I was reading an article in one of the technical journals discussing the variety of ways to eliminate screen blinding on vibratory equipment. The article discussed a number of “old school” solutions such as rubber balls, clean rings, spray nozzles, and brushes. These methods have been around for decades and produce a low to moderate level of success in keeping the screen surface from blinding or clogging.
The article also discussed the most effective solution for screen deblinding – Ultrasonics. While it is the most effective, ultrasonic deblinding systems are also the most expensive. If you are not familiar with ultrasonics, the process involves sending out high-frequency vibrations to the screen surface which basically agitates the mesh wire while reducing surface tension allowing fine particles to fall through mesh openings (or holes) while not blocking or clogging the openings. My previous post provides some further description.
While trying to come up with a solution to a fine mesh screening application that would not allow for the use of stainless steel wire mesh (the product could not come in contact with any metallic surfaces) we tried rubber balls mounted under the screen frame but this was only successful for maybe an hour before the screen blinded over. We experimented with brushes – no luck. Ultrasonics was not an option since sonics cannot work with non-metallic mesh (such as polyester or nylon).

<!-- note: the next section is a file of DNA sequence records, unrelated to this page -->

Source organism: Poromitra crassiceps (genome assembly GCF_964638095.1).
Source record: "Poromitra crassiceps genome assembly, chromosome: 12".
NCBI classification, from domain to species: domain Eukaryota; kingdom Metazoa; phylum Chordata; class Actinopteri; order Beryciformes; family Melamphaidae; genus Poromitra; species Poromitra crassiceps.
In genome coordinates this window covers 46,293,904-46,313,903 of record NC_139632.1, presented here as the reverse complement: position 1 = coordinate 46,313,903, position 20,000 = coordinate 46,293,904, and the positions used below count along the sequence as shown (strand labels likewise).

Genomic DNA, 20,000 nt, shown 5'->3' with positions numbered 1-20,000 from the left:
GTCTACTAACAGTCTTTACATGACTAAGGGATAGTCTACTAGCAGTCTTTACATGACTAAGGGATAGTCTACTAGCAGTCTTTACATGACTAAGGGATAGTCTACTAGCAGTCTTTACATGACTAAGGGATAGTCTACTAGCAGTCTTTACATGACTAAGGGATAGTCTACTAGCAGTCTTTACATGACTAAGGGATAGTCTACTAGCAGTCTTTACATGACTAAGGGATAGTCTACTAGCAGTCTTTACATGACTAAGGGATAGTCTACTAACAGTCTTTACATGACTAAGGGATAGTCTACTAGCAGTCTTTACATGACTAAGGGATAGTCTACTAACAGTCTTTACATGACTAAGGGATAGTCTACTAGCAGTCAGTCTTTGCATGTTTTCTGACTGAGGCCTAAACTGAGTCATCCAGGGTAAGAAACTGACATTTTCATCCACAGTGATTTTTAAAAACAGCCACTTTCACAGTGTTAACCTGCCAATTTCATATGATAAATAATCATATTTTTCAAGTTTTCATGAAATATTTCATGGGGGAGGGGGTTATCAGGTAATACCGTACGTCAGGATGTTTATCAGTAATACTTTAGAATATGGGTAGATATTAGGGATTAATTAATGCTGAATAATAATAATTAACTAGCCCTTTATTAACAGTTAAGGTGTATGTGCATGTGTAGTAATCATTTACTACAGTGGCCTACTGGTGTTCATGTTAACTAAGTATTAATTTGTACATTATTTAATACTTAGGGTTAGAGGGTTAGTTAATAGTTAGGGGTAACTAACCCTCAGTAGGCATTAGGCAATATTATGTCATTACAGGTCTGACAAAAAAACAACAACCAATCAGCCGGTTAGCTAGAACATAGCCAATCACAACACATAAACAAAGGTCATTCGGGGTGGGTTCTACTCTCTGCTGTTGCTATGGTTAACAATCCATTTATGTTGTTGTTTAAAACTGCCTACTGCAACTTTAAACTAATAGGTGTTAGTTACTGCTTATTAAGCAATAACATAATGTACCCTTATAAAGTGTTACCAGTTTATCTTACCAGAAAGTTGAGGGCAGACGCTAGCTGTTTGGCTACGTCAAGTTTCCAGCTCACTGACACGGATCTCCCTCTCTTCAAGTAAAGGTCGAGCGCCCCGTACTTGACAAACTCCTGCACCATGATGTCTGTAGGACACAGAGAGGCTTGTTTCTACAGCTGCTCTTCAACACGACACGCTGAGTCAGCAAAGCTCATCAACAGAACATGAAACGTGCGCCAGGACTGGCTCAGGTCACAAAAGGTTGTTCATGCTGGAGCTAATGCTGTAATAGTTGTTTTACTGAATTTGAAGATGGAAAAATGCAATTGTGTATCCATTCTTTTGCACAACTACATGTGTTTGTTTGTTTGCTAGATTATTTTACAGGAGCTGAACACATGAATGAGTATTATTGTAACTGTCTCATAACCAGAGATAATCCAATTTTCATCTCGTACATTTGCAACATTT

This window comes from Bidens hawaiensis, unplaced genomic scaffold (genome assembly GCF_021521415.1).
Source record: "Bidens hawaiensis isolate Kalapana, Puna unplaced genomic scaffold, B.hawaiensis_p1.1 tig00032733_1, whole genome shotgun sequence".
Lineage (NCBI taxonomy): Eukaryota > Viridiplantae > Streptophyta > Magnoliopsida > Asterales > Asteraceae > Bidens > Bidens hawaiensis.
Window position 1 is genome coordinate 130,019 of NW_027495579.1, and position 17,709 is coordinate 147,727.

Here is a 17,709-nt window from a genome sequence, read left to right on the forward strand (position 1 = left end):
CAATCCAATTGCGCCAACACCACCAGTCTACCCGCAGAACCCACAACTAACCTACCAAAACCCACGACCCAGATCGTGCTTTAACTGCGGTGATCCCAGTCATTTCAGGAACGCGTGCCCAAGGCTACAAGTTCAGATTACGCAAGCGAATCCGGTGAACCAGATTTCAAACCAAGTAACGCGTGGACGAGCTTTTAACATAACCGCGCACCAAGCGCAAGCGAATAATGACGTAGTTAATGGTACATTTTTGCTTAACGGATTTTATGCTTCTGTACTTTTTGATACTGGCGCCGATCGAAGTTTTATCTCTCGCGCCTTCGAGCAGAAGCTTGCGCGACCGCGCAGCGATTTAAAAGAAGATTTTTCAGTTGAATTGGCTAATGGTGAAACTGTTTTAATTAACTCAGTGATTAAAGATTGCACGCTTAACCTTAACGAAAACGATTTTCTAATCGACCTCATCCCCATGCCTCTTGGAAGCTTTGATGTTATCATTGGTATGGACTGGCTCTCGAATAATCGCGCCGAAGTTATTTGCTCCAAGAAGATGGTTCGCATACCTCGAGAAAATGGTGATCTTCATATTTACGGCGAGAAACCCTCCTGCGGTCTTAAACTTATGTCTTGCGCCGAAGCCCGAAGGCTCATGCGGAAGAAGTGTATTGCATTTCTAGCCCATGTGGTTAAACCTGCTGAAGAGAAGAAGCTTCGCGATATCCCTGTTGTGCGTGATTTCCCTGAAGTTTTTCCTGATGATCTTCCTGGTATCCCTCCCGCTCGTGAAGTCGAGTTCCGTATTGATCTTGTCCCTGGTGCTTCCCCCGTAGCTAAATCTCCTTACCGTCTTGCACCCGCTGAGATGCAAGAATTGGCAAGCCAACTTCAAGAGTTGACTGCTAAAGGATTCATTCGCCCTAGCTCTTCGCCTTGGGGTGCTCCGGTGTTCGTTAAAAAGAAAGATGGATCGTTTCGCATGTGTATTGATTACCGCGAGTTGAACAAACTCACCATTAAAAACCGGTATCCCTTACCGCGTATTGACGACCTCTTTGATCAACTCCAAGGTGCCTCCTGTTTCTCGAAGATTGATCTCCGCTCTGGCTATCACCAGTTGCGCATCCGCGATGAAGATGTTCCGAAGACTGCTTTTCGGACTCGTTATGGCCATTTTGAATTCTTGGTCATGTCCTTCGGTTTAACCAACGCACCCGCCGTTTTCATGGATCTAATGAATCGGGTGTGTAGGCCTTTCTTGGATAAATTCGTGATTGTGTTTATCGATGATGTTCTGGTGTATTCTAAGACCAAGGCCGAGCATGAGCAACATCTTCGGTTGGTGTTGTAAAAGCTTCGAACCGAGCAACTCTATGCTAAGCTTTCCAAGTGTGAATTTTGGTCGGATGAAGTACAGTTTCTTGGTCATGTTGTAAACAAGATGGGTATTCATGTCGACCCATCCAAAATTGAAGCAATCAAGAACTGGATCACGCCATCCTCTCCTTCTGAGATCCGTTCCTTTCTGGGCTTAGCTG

My plant manager/mad scientist (who happens to be my brother) called me back to the lab to show me something interesting. He had taken one of Cleveland Vibrator Company’s mini turbine (Turbomite) vibrators which he had mounted to a pad and sandwiched this to our nylon screen surface. When he turned on the air to the vibrator the 20,000 vpms generated a tremendous, high-frequency vibration sent out across the screen surface. The powder he had placed on the surface passed right through the mesh with no clogging or blinding. We then installed the screen frame in our vibratory screener (a 36” dual drive vibratory screener) and ran the setup for several hours with no screen blinding. My plant manager looked at me and said “I think you can sell this!”. Since that time we have sold a number of these “anti blinding” devices solving some challenging applications that involved the application described above, wet ceramic slurry applications, and screening applications in hazardous “explosive environments”. We have also sold the Turbomite Deblinding System (TDS) attached to a screen deck only and placed over a drum or container for simple check screening applications. To see if the Turbomite Deblinding System can work for your application, please contact us.